By Jonathan Tepper and Denise Hearn
While Hollywood loves movies like King Kong and Godzilla, there is a good reason these fantastical creatures don’t exist in real life. As J.B.S. Haldane put it in his classic essay, “On Being the Right Size,” “You can drop a mouse down a thousand-yard mine shaft; and, on arriving on the bottom, it gets a slight shock and walks away . . . A rat is killed, a man broken, a horse splashes.” This is the key to the problem of scaling.
The size of an object determines its structure. The biological principal is referred to as the square-cube law. As a shape grows in size, its volume grows faster than its surface area. As an animal’s size increases through evolution, their structure has to strengthen more than proportionally. This explains why it is so difficult to build ever-taller skyscrapers and why King Kong would shatter his thighbone if he tried to walk. Big animals like hippos need much fatter legs than dogs do.
There isn’t a formal square-cube law in economics but the general idea holds. Companies scale much like organisms do. Small, rapidly growing businesses are the most productive, and giant businesses are less nimble than startups. It should not be surprising that when Louis V. Gerstner Jr. wrote about turning around IBM, he titled his book Who Says Elephants Can’t Dance? The book became a best seller, precisely because businessmen know that big companies are lumbering giants.
Today, those giants dominate the economic landscape. Yet GDP growth has been anemic, at best. Large corporations have been hoarding almost $2 trillion dollars, primarily offshore, yet corporate investment levels are dismal by historical standards. Corporations prefer share buybacks to raising wages or investing. Economists cannot figure out what ails the patient.
Finding the source of our ills is critical. The stakes for the health of the US economy could not be greater. Why has the rate of startup creation declined? Why are wages not rising? Why is productivity low and not rising? Why has inequality been increasing?
Many politicians and economists think the problem is the tumor of income inequality, but the answer is that the US economy has large parasites that are sapping nutrients and robbing the country of its energy. Industries have become increasingly concentrated over the last few decades, with a few dominant firms controlling entire industries. We’re in a new Gilded Age. More on that here. Monopolies and oligopolies won’t kill the economy, but they can cripple it.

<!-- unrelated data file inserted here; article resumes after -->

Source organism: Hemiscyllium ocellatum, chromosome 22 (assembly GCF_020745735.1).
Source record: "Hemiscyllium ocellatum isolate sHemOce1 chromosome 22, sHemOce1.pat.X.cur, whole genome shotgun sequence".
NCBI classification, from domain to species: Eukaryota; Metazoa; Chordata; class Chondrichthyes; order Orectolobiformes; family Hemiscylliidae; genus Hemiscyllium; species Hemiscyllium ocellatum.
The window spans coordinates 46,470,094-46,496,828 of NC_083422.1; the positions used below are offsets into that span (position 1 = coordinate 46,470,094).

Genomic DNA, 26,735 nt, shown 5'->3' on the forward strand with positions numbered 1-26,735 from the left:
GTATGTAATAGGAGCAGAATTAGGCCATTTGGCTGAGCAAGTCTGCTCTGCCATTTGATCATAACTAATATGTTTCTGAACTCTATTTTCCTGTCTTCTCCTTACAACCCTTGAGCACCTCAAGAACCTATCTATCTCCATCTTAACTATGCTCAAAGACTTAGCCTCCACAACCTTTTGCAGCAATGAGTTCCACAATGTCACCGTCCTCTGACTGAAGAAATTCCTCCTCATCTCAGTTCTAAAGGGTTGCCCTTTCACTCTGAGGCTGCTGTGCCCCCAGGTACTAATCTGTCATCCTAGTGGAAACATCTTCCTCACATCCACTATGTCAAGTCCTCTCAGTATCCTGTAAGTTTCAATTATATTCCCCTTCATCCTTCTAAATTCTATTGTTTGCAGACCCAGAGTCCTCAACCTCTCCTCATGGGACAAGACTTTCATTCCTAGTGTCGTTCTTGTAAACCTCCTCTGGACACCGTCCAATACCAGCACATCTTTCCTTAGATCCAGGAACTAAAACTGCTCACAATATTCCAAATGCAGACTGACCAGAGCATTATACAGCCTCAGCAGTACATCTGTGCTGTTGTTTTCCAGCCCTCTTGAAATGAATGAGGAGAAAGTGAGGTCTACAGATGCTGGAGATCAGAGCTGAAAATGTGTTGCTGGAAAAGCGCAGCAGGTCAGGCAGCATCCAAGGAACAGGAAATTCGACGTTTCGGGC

The only people who should be happy with the situation we have today are people who own shares in monopolies. Egalitarians should be appalled by higher inequality. Free market conservatives should be horrified by less competition, economic stagnation, lower productivity, and less investment. Everyone should be concerned about the concentration of economic and political power in the hands of very few.
In the following pages, we’ll review the consequences of concentration in turn: higher prices, fewer startups, lower productivity, lower wages, higher income inequality, less investment, and the withering of American towns and smaller cities.
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Lower Wages and Greater Income Inequality
Almost all the focus in industrial concentration has been on profits, productivity, and investment, but the biggest impact has been on wages. Workers have systematically lost power versus large companies that now dominate industries.
Dozens of studies now document how industrial concentration is driving income inequality. The smoking gun, however, has been missing. Researchers had the intuition but could not prove that monopsonies, particularly at the local level, affected consumer wages.
In a monopoly, one company is the only seller and can hike prices as it likes. In a monopsony, one company is the only buyer and can pay whatever prices or wages it likes. For example, Amazon has become the monopsonist in the book industry, as the main buyer from publishers, and it sets the price at which books are sold. For some professions, one company can set wages.
Recently, economists have begun to look into the problem of labor market monopsony to find out just how bad the situation is.
The evidence is depressing. Economists Marshall Steinbaum, Ioana Marinescu, and José Azar looked at job markets across the United States to see how concentrated employers were. They found that most commuting zones where workers would search for a job were highly concentrated, and this dragged down wages. The results of wage decreases were extremely troubling. They showed that going from a very competitive to a highly concentrated job market is associated with a 15–25% decline in wages.